05 Feb 2018 --- CEOs from leading US food and beverage companies and trade associations have written to President Trump urging his administration not to impose tariffs or import restrictions on cansheet, primary aluminum, and scrap.
The move follows a report from the Department of Commerce resulting from its investigation examining the national security impacts of aluminum imports, ordered by President Trump last year.
The letter notes a 10 percent tariff on aluminum would cost beer and beverage producers US$256.3 million, a 20 percent tariff would cost US$512.5 million, and a 30 percent tariff would run US$768.8 million.
Opponents claim the tariffs would increase manufacturing costs and damage the beverage industry.
“Imposing an artificial price hike on American companies that employ millions of people will weaken the economy and hurt working families by raising prices, costing jobs and reducing incomes unfairly,” said Susan K. Neely, American Beverage Association President and CEO.
“Tariffs on our companies' imports of primary and cansheet aluminum will greatly increase our manufacturing costs and harm many more workers than it helps.”
“Imports of primary aluminum and cansheet used to manufacture beer cans do not threaten national security,” said Jim McGreevy, Beer Institute President and CEO.
“Aluminium is critical to the beer industry and its employees since more than half of the beer produced annually are packaged in aluminum cans or aluminum bottles. Any trade restriction on primary aluminum or cansheet imports would disrupt the market and increase costs to brewers and beer importers as aluminum customers.”
“The administration should take into consideration the unintended consequence of a trade action against aluminum can sheet and primary aluminum that would ripple across the supply chain.”
“Like most industries, can makers depend on predictability in supply and price. If the aluminum supply is hindered by unnecessary tariffs or trade restrictions, it could lead to supply inefficacies and affect product availability,” added Robert Budway, Can Manufacturers Institute President.
“Even a small tariff will result in greater uncertainty about prices, supply, financing and would dramatically curtail investment and hiring in the United States.”
The importation of aluminum is critically important to American consumers, claim industry leaders. The aluminum can industry produces 96 billion food, beverage, and aerosol containers, employing more than 11,000 American workers in 164 plants in 33 states, Puerto Rico, and American Samoa.
In total, the aluminum can industry generates US$13.3 billion in economic activity.
In addition, the beer industry supports more than 2.2 million American jobs, generating more than US$350 billion annually in economic output.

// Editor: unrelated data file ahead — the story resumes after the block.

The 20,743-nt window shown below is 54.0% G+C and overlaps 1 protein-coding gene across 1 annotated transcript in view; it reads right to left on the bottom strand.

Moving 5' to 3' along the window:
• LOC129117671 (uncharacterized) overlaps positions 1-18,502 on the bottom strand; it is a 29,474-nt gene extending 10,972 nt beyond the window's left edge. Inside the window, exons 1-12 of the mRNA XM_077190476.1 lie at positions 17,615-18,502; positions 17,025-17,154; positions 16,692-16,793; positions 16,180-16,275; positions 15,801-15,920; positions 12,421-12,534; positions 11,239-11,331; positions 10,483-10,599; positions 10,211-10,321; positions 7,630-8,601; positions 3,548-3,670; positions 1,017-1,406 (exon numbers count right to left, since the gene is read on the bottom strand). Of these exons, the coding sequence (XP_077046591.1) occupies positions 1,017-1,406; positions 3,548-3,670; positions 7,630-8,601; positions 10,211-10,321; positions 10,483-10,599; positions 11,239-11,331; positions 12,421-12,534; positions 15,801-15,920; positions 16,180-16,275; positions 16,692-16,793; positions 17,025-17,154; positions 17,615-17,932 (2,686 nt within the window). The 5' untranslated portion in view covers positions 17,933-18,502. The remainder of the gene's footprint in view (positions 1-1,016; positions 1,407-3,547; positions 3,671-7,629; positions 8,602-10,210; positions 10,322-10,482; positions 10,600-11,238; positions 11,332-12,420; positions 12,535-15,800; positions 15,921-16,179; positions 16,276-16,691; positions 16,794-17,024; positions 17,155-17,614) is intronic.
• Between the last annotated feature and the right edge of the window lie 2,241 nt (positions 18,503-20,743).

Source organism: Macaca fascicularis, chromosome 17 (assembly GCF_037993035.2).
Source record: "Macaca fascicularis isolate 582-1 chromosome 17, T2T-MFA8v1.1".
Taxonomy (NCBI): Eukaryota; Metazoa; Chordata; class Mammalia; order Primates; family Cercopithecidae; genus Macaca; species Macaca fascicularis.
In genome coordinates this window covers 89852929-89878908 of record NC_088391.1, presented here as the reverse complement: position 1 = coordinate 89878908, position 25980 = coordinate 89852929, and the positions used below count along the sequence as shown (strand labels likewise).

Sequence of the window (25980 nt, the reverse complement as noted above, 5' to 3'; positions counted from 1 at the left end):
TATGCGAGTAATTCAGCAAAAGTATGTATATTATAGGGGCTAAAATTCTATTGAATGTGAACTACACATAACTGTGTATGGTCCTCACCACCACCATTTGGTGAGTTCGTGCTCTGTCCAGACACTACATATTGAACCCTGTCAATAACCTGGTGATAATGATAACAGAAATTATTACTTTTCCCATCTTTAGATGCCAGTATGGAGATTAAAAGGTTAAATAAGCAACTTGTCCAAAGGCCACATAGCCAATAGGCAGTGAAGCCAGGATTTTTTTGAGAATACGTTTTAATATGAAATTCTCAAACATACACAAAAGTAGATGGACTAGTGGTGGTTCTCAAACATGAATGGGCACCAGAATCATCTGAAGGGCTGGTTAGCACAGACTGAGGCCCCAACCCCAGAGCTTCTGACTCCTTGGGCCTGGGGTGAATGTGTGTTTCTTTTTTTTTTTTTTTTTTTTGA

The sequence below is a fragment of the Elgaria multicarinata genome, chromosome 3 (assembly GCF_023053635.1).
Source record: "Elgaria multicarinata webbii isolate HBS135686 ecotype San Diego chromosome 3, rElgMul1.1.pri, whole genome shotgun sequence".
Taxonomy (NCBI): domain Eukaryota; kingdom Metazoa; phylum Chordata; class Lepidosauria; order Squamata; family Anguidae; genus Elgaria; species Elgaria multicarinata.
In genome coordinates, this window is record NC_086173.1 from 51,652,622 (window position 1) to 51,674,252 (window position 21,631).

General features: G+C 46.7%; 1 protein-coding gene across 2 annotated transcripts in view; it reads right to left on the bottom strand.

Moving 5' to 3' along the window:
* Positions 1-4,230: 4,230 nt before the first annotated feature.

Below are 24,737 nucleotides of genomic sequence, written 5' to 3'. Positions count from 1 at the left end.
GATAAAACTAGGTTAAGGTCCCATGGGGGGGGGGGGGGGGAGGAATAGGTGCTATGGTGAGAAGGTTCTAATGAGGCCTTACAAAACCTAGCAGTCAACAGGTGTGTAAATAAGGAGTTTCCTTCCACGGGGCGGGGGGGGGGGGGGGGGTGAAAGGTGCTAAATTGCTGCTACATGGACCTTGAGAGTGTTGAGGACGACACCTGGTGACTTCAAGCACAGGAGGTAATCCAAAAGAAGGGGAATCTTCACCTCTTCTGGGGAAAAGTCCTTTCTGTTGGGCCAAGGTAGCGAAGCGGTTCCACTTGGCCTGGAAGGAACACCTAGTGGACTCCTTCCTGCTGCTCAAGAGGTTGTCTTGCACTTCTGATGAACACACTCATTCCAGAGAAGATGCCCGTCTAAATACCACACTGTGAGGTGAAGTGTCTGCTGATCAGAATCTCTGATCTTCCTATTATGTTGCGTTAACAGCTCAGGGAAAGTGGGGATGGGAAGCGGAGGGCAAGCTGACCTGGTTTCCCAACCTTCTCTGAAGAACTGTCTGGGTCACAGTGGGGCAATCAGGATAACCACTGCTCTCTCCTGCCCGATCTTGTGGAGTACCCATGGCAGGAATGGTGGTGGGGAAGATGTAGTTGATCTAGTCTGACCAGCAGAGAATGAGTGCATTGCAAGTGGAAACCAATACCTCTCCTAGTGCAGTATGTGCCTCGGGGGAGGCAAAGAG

In 2016, 56 percent of the beer produced in the US was packed in aluminum cans or aluminum bottles.
The non-alcoholic beverage industry accounts for nearly 240,000 direct industry jobs, and another 788,000 jobs in grocery, retail, and other industries that depend on beverage sales.
The industry has a US$166.5 billion direct economic impact, US$21.1 billion of which is wages paid to American workers.
The US has been in a deficit position with respect to primary aluminum since the end of World War II. In fact, imports of aluminum to the US have increased as production within the US has decreased.
Canada is the leading source of US aluminum imports, accounting for 66 percent of total unmanufactured aluminum imports in 2015; no other nation accounts for more than 10 percent of total unmanufactured aluminum imports.
Background to investigation on the effect of aluminum imports
Last April citing Section 232 of the Trade Expansion Act of 1962, President Trump sent a memorandum to the US Commerce Department directing it to investigate whether aluminum imports are jeopardizing US national security.
On Friday, January 19, 2018, Secretary Ross formally submitted to President Trump the results of the Department's investigation into the effect of wrought and unwrought aluminum imports on US national security.
The President now has until April 20 to decide on any potential action based on the findings of the investigation.
The companies and trade associations that signed the letter include: American Beverage Association, Ardagh Group, Ball Corporation, Beer Institute, Brewers Association, Can Manufacturers Institute, The Coca-Cola Company, Constellation Brands Beer Division, Crown Holdings, Dr Pepper Snapple Group, HEINEKEN USA, Molson Coors Brewing Company, National Association of Beverage Importers, National Beer Wholesalers Association, PepsiCo North America and Rogue Ales.